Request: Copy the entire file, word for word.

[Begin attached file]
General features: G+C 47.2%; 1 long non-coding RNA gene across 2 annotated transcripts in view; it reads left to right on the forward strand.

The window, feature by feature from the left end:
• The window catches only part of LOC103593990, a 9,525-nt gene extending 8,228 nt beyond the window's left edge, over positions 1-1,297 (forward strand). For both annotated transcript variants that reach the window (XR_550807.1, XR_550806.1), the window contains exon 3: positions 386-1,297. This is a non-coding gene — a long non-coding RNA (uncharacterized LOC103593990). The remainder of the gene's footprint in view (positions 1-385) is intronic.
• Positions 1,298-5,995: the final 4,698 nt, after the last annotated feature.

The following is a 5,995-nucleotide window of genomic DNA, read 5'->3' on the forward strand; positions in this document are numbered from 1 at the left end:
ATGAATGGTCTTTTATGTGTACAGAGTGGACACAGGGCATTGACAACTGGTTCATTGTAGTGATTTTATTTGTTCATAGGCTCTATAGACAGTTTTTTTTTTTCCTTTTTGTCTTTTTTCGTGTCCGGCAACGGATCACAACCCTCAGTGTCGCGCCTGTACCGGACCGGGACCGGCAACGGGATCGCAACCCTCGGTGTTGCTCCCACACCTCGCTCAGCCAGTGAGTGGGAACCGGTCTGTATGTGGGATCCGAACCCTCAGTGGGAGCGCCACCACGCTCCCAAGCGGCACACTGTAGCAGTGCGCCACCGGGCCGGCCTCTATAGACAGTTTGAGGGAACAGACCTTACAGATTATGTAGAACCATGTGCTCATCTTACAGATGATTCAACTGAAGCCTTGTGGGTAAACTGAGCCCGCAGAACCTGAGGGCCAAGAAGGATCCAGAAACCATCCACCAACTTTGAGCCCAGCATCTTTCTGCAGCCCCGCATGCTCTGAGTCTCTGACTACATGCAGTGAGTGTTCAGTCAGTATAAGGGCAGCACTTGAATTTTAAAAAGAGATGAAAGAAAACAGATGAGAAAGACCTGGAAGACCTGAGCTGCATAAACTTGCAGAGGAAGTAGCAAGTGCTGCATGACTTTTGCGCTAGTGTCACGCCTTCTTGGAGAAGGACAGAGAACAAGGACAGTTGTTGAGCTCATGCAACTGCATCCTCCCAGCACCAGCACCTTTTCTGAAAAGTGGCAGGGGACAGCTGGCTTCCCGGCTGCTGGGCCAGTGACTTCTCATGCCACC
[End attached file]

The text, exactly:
General features: G+C 47.2%; 1 long non-coding RNA gene across 2 annotated transcripts in view; it reads left to right on the forward strand.

The window, feature by feature from the left end:
• The window catches only part of LOC103593990, a 9,525-nt gene extending 8,228 nt beyond the window's left edge, over positions 1-1,297 (forward strand). For both annotated transcript variants that reach the window (XR_550807.1, XR_550806.1), the window contains exon 3: positions 386-1,297. This is a non-coding gene — a long non-coding RNA (uncharacterized LOC103593990). The remainder of the gene's footprint in view (positions 1-385) is intronic.
• Positions 1,298-5,995: the final 4,698 nt, after the last annotated feature.

The following is a 5,995-nucleotide window of genomic DNA, read 5'->3' on the forward strand; positions in this document are numbered from 1 at the left end:
ATGAATGGTCTTTTATGTGTACAGAGTGGACACAGGGCATTGACAACTGGTTCATTGTAGTGATTTTATTTGTTCATAGGCTCTATAGACAGTTTTTTTTTTTCCTTTTTGTCTTTTTTCGTGTCCGGCAACGGATCACAACCCTCAGTGTCGCGCCTGTACCGGACCGGGACCGGCAACGGGATCGCAACCCTCGGTGTTGCTCCCACACCTCGCTCAGCCAGTGAGTGGGAACCGGTCTGTATGTGGGATCCGAACCCTCAGTGGGAGCGCCACCACGCTCCCAAGCGGCACACTGTAGCAGTGCGCCACCGGGCCGGCCTCTATAGACAGTTTGAGGGAACAGACCTTACAGATTATGTAGAACCATGTGCTCATCTTACAGATGATTCAACTGAAGCCTTGTGGGTAAACTGAGCCCGCAGAACCTGAGGGCCAAGAAGGATCCAGAAACCATCCACCAACTTTGAGCCCAGCATCTTTCTGCAGCCCCGCATGCTCTGAGTCTCTGACTACATGCAGTGAGTGTTCAGTCAGTATAAGGGCAGCACTTGAATTTTAAAAAGAGATGAAAGAAAACAGATGAGAAAGACCTGGAAGACCTGAGCTGCATAAACTTGCAGAGGAAGTAGCAAGTGCTGCATGACTTTTGCGCTAGTGTCACGCCTTCTTGGAGAAGGACAGAGAACAAGGACAGTTGTTGAGCTCATGCAACTGCATCCTCCCAGCACCAGCACCTTTTCTGAAAAGTGGCAGGGGACAGCTGGCTTCCCGGCTGCTGGGCCAGTGACTTCTCATGCCACC